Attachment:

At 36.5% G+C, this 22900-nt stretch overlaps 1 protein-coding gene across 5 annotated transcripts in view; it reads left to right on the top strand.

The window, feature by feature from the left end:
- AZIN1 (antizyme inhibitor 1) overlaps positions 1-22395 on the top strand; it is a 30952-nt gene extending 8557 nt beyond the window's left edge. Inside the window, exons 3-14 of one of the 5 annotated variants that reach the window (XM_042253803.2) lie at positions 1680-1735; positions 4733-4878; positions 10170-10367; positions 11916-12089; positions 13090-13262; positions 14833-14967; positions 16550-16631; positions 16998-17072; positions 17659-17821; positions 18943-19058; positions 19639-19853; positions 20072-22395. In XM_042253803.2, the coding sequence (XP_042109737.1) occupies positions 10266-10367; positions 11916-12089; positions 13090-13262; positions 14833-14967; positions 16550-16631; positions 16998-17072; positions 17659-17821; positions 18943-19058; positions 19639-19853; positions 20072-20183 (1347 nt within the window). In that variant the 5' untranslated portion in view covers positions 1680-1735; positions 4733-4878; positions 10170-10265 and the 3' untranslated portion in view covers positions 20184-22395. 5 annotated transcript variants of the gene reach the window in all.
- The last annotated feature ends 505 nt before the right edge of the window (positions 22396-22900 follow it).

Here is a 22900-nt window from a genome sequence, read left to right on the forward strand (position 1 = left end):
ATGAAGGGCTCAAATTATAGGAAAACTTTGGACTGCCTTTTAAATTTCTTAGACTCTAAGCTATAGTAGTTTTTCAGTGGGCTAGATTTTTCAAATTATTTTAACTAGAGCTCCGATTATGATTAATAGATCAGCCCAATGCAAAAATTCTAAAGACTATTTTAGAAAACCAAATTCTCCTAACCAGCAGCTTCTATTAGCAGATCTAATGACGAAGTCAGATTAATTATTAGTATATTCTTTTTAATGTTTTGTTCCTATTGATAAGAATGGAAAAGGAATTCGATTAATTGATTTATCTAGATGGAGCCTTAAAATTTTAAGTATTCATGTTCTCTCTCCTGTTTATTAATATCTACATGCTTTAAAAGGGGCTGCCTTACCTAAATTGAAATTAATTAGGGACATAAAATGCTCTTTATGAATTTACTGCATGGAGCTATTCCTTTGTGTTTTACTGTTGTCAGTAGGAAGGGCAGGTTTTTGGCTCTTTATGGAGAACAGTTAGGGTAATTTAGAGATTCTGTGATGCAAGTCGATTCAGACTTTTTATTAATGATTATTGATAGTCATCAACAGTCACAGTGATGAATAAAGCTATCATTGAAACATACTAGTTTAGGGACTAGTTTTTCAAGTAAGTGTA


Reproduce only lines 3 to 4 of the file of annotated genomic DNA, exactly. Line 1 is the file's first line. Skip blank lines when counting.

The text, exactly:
- AZIN1 (antizyme inhibitor 1) overlaps positions 1-22395 on the top strand; it is a 30952-nt gene extending 8557 nt beyond the window's left edge. Inside the window, exons 3-14 of one of the 5 annotated variants that reach the window (XM_042253803.2) lie at positions 1680-1735; positions 4733-4878; positions 10170-10367; positions 11916-12089; positions 13090-13262; positions 14833-14967; positions 16550-16631; positions 16998-17072; positions 17659-17821; positions 18943-19058; positions 19639-19853; positions 20072-22395. In XM_042253803.2, the coding sequence (XP_042109737.1) occupies positions 10266-10367; positions 11916-12089; positions 13090-13262; positions 14833-14967; positions 16550-16631; positions 16998-17072; positions 17659-17821; positions 18943-19058; positions 19639-19853; positions 20072-20183 (1347 nt within the window). In that variant the 5' untranslated portion in view covers positions 1680-1735; positions 4733-4878; positions 10170-10265 and the 3' untranslated portion in view covers positions 20184-22395. 5 annotated transcript variants of the gene reach the window in all.
- The last annotated feature ends 505 nt before the right edge of the window (positions 22396-22900 follow it).